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(EDITORIAL from Korea JoongAng Daily on July 8)

All News 07:03 July 08, 2019

Solution urgently needed

The de facto export ban by Japan on three key materials necessary for chip and OLED display manufacturing has begun to take a toll on Korean manufacturers. Japan started restricting Korea's imports of fluorinated polymide, photoresists and hydrogen fluoride shipments last week. Since then no shipments have been approved. Samsung Electronics and other component makers have told the government that their factories could stop running later this month if they do not receive fresh stocks from Japan.

The government held emergency meetings with businesses over the weekend. Top economic policymakers — Finance Minister Hong Nam-ki and Kim Sang-jo, presidential policy chief — met with heads of Hyundai Motor, SK and LG Group. The heads of Samsung and Lotte Group were away on overseas business trips. President Moon Jae-in has invited chiefs of the top 30 business groups to a meeting on Wednesday. The government and business must work together to counter trade attacks from Japan. Moon must listen to corporate voices to draw up an effective counterattack.

But Seoul doesn't have too many options. The government has vowed to pour in 6 trillion won ($5.1 billion) to promote the IT materials and parts sector and diversify import lines, but that can't produce results overnight. Japan, meanwhile, is ready to ratchet up trade barriers. Japanese Prime Minister Shinzo Abe in a TV debate claimed Seoul cannot be trusted because it is a state that does not abide by inter-government agreement. He complained about Seoul's disbanding of a peace foundation aimed to compensate comfort women under a 2017 bilateral agreement and Supreme Court rulings last year ordering Japanese companies to compensate individuals for forced labor in colonial times. Tokyo has been arguing wartime and colonial reparations were completely settled by a 1965 treaty.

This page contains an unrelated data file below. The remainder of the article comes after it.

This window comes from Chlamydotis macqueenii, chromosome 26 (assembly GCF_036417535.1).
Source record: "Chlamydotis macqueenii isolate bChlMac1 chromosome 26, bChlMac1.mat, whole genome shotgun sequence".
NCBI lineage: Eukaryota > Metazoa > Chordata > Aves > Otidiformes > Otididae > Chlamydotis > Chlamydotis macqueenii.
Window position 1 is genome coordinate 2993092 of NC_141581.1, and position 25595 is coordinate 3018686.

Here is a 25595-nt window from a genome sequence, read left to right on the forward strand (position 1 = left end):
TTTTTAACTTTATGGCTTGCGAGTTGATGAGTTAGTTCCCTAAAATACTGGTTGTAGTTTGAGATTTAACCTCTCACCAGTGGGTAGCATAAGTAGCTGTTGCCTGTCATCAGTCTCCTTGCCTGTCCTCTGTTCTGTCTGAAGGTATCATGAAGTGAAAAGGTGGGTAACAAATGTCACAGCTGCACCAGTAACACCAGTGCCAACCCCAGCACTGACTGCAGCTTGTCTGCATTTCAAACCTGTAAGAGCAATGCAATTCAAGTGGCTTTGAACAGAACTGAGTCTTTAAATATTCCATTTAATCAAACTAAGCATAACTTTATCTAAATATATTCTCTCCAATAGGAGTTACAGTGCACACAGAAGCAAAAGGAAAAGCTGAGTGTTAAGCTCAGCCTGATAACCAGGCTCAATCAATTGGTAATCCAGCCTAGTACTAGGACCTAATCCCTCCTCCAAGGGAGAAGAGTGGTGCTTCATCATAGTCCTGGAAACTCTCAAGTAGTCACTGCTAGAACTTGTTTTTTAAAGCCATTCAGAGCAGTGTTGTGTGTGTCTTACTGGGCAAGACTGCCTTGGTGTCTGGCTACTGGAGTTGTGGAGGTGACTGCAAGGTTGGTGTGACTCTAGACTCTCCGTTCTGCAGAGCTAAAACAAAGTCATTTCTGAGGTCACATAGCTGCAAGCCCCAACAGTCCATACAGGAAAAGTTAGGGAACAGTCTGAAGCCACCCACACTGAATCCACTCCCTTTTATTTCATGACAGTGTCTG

Japan warned it will removed Korea from the a so-called white list of countries that are allowed free exports. That would mean Korea would be exempted from fast-track supplies of over 1,100 substances needed to make many things. Japan is not expected to yield any time soon. Given their reliance on Japanese suppliers, Korean companies have little options in finding immediate replacements.

What the government needs to do is to settle the diplomatic row with Tokyo. "The crisis has been triggered by political and diplomatic impotence," said Lee Jong-cheol, Bareunmirae Party spokesman. The government must try to renew dialogue with Tokyo and seek a diplomatic breakthrough. A lengthy conflict will only hurt the citizens and industries of both nations.

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